sys-kernel/gentoo-sources is a very nicely patched flavor of the vanilla Linux kernel. The Gentoo patch set contains bug and security fixes, as well as extras, including some extra hardware support and some feature patches. sys-kernel/rt-sources is a vanilla kernel patched with the RT patch. While trying to figure out what driver was missing from the genkernel default and causing the kernel to not find the root device on an MSI Pulse 15 laptop, I started thinking that while I was here, what if I applied the RT patch to gentoo-sources?

Turns out it’s pretty simple.

Exact versions must match. Check and compare with eix gentoo-sources.
Example: As of 20 Feb 2024, there is both gentoo-sources-6.6.15 and patch-6.6.15-rt22.patch.xz.


  • Make sure your portage is up-to-date and your system has been depcleaned.
  • rm -rf unused kernel dirs in /usr/src – but double check that they are unused (unmerged or depcleaned).
  • rm .old stuff in /boot if not needed.
  1. First, make sure the unpatched kernel works on your computer. While it most likely will work with genkernel, this is not a 100% safe assumption. As a general reminder of procedures:
    1. Emerge the sources
    2. eselect the version
    3. make sure /boot is mounted
    4. genkernel all
    5. grub-mkconfig
  2. reboot. If it fails to find your root device, you either need to find which driver was not compiled in by default, and/or check to make sure nvme is compiled in, not compiled as module(s).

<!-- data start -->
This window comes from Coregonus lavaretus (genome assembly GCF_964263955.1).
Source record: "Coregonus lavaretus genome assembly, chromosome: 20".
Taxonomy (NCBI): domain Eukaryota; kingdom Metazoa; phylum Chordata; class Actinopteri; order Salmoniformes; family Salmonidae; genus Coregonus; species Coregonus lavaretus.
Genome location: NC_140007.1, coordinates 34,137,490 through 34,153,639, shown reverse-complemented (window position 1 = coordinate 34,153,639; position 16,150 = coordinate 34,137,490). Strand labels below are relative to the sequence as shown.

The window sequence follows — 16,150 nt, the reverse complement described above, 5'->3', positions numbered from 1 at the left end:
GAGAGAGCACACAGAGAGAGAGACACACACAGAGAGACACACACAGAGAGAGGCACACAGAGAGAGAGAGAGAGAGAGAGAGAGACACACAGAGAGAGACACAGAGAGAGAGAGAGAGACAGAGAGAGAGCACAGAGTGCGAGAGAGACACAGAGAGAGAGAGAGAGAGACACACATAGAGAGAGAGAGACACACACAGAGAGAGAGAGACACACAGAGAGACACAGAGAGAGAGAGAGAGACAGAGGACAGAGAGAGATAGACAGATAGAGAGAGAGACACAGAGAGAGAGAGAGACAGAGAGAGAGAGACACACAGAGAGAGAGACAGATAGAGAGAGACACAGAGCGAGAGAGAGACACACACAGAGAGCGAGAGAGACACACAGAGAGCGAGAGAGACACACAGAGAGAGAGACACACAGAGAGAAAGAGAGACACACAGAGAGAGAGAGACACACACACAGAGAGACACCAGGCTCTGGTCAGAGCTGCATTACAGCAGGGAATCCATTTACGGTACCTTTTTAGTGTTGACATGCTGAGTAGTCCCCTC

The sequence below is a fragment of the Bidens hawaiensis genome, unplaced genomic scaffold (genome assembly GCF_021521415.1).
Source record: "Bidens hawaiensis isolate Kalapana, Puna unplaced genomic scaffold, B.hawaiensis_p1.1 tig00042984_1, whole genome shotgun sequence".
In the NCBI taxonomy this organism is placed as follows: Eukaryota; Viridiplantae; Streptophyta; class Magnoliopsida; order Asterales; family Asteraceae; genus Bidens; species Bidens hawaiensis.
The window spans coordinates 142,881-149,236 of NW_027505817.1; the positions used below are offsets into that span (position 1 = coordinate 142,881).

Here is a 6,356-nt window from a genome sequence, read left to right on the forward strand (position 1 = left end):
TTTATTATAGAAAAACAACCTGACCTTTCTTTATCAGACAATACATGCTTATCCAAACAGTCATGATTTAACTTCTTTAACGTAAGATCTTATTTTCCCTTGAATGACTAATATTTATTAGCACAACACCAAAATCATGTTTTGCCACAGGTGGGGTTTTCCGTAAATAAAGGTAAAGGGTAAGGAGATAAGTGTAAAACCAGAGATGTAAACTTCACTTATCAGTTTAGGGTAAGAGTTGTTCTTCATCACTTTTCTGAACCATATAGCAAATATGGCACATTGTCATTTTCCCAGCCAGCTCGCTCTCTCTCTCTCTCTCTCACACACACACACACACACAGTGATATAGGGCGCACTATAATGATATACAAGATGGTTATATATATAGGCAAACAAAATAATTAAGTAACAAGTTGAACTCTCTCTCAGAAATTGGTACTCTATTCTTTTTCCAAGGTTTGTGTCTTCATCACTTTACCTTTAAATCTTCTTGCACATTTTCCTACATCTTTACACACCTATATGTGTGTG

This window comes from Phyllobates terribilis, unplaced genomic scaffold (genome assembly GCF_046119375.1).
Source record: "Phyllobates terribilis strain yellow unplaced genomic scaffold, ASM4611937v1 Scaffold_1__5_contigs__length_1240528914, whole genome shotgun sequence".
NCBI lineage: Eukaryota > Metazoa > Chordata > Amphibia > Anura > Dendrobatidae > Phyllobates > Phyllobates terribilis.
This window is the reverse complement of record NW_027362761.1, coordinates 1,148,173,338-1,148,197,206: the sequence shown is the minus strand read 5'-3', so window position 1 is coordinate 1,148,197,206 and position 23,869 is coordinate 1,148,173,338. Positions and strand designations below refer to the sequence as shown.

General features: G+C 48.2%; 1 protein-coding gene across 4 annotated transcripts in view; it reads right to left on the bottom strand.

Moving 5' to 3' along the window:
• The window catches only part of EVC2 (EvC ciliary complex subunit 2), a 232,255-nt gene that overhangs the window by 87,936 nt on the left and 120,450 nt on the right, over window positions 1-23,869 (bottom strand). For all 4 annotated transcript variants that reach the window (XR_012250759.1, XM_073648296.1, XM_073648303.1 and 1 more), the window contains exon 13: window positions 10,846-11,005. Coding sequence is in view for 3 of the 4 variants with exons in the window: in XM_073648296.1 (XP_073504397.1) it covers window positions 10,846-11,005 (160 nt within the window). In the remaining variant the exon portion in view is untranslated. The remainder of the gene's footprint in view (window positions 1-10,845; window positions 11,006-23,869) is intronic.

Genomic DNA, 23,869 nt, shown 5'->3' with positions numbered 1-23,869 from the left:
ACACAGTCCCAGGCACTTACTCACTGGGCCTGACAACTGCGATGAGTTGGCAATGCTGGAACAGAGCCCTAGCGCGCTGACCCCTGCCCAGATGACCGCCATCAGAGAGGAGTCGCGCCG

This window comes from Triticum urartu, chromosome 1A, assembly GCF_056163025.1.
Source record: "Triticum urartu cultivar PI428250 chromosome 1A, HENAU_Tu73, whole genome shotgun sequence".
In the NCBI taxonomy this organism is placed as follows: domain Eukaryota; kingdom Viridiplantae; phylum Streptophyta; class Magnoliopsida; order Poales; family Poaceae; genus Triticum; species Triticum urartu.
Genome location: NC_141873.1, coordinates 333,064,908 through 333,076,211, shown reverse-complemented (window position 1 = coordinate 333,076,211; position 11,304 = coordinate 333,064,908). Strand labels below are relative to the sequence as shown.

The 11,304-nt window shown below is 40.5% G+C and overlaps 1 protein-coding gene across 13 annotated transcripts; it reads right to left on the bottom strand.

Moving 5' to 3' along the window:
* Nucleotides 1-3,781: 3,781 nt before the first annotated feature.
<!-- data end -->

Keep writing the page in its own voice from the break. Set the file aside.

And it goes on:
emerge =gentoo-sources-6.6.15 (no use flags enabled)
  3. eselect kernel list
  4. eselect kernel set (number corresponding to linux-6.6.15-gentoo)
  5. cd /usr/src/linux
  6. cp .config .config-working (or whatever identifier you prefer)
  7. wget
  8. xzcat patch-6.6.15-rt22.patch.xz | patch -p1
  9. genkernel –menuconfig all
  10. Select General setup —> Configure standard kernel features (expert users)
  11. Select General setup —> Preemption Model (Fully Preemptible Kernel (Real Time))
  12. Deselect Mitigations for speculative execution vulnerabilities
  13. Select Power management and ACPI options —> CPU Frequency scaling —> Default CPUFreq governor (performance)
  14. Any other kernel config options you need, if you know you need them.
  15. Exit out of menuconfig, chose Yes to save config, and let genkernel work. This will create new kernel images with “rt” in the filenames, so no need to worry about overwriting your working existing images.
  16. grub-mkconfig -o /boot/grub/grub.cfg
  17. Reboot
  18. Test by running Cadence or similar software that identifies your system’s RT status.